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With a cold and wet winder predicted, more shelter space will be available than ever before.

PMG FILE PHOTO - Additional shelter space will be available this winter.Portland and Multnomah County leaders announced plans for providing more shelter space for the needy this winter.

The plans include increasing both permanent, seasonal and emergency shelter space. They include secondary locations with hundreds more beds should the initial five sites fill, according to officials with the Joint Office of Homeless Services, along with a pool of on-call workers ready to help and a downtown outreach supply center stocking up on cold-weather gear in addition to food and water.

With forecasters expecting an especially cold and wet winter, the leaders reaffirmed their promise to provide no-turn-away shelter and transportation on the most dangerous nights of the year.

Leaders who spoke during a Friday, Nov. 19, press conference included: Multnomah County Chair Deborah Kafoury, Portland Mayor Ted wheeler, Portland Commissioner Dan Ryan, Oregon House Speaker Tina Kotek and Multnomah County Commissioner Susheela Jayapal. They said the the highlights include:

• As many as five locations will be immediately ready to open on nights when severe weather thresholds are met, offering roughly 250 beds while also ensuring physical distancing and COVID-19 protocols.

• Secondary locations with hundreds more beds are ready to open should those initial sites fill.

• The combined spread of locations will offer unprecedented geographic flexibility and involve a wide array of government and community partners.

• The pool of on-call workers will be larger than ever, thanks to closer collaboration between City and County Emergency Management teams, contracted nonprofit partners, the state Department of Human Services, and Portland's Neighborhood Emergency Team volunteers.

• The Joint Office's downtown outreach supply center is stocking life-saving cold weather gear, along with food and water. The supply center will serve as a central hub and arsenal for coordinated work to send outreach teams across the County — not only on nights when there's severe weather, but on any night when it's below freezing.

• Community members can also plug in and support the plan right now: They can go to to help provide even more gear, before it's needed. Or they can sign up to train as a shelter volunteer with Transition Projects, at Community members should also go to and sign up to receive weather alerts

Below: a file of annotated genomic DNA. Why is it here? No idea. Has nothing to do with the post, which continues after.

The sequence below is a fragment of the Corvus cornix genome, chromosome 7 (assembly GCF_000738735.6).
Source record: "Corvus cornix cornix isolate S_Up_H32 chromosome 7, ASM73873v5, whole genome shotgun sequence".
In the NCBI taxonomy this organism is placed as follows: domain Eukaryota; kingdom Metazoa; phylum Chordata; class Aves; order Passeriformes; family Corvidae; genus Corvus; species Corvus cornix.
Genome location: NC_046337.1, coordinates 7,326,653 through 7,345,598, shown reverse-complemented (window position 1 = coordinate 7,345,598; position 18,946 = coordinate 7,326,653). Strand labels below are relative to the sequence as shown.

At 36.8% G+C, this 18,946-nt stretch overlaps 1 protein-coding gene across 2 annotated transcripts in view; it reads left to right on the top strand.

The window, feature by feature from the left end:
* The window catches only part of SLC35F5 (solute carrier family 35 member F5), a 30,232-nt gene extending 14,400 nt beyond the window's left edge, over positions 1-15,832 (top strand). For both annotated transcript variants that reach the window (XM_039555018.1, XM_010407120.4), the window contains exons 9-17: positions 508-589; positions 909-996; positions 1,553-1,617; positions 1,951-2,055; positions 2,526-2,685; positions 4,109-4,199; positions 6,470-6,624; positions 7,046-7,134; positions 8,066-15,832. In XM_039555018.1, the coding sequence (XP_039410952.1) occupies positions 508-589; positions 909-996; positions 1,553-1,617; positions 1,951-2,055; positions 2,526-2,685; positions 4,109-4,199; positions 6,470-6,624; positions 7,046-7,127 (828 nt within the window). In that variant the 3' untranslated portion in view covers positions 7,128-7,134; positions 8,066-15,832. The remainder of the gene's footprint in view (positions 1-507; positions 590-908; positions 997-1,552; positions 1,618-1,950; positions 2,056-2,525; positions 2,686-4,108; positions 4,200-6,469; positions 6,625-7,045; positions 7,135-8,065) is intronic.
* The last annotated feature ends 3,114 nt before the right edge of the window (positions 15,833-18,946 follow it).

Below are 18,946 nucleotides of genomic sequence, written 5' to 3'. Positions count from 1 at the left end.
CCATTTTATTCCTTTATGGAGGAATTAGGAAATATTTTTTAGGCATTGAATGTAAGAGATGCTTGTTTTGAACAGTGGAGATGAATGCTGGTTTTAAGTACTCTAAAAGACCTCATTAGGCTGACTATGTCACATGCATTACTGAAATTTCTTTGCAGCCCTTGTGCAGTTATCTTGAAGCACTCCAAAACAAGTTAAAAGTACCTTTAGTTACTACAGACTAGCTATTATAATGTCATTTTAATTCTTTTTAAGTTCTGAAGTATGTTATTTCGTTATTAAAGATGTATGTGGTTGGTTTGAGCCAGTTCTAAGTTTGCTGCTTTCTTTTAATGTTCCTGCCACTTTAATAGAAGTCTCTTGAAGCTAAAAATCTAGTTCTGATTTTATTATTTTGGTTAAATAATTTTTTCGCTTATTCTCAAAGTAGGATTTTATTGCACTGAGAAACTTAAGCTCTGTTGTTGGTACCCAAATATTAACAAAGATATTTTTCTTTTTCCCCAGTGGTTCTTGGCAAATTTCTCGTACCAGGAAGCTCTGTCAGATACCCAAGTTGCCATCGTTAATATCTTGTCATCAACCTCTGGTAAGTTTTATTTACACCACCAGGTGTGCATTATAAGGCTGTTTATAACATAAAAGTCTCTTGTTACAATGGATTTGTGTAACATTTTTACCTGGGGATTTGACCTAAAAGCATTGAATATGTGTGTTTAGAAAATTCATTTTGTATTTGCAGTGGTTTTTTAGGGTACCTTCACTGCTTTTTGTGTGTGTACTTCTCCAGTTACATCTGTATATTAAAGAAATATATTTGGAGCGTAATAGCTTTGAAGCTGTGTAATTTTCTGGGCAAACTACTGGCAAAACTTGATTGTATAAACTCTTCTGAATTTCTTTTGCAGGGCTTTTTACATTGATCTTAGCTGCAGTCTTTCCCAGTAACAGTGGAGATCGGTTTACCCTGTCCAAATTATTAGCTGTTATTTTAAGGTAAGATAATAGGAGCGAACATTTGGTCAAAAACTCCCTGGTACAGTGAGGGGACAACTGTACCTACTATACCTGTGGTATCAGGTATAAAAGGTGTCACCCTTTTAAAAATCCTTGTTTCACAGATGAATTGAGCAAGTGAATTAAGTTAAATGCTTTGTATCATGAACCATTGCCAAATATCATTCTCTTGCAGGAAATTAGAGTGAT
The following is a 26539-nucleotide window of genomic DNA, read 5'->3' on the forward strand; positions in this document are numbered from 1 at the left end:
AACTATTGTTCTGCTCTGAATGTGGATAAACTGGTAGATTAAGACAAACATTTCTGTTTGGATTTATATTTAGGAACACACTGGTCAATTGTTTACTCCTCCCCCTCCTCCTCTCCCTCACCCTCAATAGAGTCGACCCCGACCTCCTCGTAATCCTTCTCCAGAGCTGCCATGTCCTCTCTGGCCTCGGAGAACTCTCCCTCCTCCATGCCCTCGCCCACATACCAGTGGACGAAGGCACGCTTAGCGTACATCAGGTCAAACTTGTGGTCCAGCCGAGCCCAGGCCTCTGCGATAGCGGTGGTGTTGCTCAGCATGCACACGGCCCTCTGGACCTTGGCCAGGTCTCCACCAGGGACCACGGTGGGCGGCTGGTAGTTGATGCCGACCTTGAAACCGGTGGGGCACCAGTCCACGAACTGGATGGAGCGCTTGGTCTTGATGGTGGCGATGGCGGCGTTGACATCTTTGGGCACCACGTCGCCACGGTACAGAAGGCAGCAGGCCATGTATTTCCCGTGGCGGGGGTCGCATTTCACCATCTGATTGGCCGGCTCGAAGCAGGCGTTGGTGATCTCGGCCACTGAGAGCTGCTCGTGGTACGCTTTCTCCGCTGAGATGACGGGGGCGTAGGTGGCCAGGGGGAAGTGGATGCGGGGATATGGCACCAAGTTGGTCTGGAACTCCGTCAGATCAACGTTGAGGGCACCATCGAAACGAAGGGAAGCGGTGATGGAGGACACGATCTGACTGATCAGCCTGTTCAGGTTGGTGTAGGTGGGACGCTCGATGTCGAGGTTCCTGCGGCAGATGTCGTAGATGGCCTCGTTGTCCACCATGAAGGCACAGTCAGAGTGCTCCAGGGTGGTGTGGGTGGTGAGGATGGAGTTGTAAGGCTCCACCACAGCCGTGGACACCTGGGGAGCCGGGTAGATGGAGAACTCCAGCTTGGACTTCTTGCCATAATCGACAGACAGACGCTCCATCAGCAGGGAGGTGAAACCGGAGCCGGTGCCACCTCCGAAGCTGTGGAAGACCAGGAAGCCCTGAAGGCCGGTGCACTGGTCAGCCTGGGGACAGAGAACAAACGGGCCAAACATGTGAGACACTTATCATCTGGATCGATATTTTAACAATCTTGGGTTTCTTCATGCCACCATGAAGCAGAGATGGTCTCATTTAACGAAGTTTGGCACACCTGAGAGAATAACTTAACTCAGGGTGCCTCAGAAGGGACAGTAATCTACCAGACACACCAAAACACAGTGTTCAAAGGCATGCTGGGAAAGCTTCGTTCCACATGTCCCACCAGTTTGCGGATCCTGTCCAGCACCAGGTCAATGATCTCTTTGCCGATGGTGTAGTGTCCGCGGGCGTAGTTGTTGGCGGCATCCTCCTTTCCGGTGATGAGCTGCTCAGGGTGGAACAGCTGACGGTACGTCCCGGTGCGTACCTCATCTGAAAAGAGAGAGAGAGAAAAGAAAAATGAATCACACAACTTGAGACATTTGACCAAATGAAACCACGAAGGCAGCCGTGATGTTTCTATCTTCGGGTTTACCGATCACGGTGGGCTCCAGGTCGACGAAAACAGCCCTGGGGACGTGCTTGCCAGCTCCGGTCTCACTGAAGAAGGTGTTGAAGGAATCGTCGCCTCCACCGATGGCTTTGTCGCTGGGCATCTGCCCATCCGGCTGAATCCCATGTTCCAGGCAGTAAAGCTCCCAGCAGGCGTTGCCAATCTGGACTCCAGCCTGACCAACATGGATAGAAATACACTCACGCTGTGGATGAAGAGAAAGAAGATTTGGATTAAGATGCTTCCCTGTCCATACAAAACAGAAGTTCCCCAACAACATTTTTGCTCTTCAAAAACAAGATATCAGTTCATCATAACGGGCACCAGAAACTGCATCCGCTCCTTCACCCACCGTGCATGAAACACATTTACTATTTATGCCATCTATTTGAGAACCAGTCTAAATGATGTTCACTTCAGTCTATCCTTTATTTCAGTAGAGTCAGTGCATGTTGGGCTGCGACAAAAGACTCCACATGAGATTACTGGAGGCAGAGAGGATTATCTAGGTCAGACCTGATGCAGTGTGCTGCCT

Under the plan, this year, more locations will open in the hours after a severe weather declaration than in past winters:

• The Portland Building, downtown (70 beds)

• Imago Dei Church, in the near eastside (50 beds)

• The Salvation Army's Moore Street center, in North Portland (50 beds)

• The Sunrise Center, in Gresham (45 beds)

• Mt. Scott Community Center, in Southeast Portland (30 beds)

Just like with year-round shelters, winter shelters are available only through reservations. Anyone interested in accessing shelter should contact 211. Seasonal shelters include:

• Walnut Park Shelter, 5329 N.E. Martin Luther King Blvd.; 80 beds, operated by Transition Projects

• Downtown Winter Shelter (former Greyhound Station), 550 N.W. 6th Ave.; 96 beds, operated by Do Good Multnomah

• Arbor Lodge Winter Shelter, 1952 N. Lombard Ave.; 70 beds, operated by Do Good Multnomah

• Additional winter-only beds (10) will also be available in the Joint Office's youth shelter system.

Two of the seasonal shelters, the Walnut Park Shelter and the Downtown Winter Shelter, have been operating nonstop since last winter, thanks to COVID-19 funding and other local funding. Both have been able to continue providing space throughout the COVID-19 pandemic

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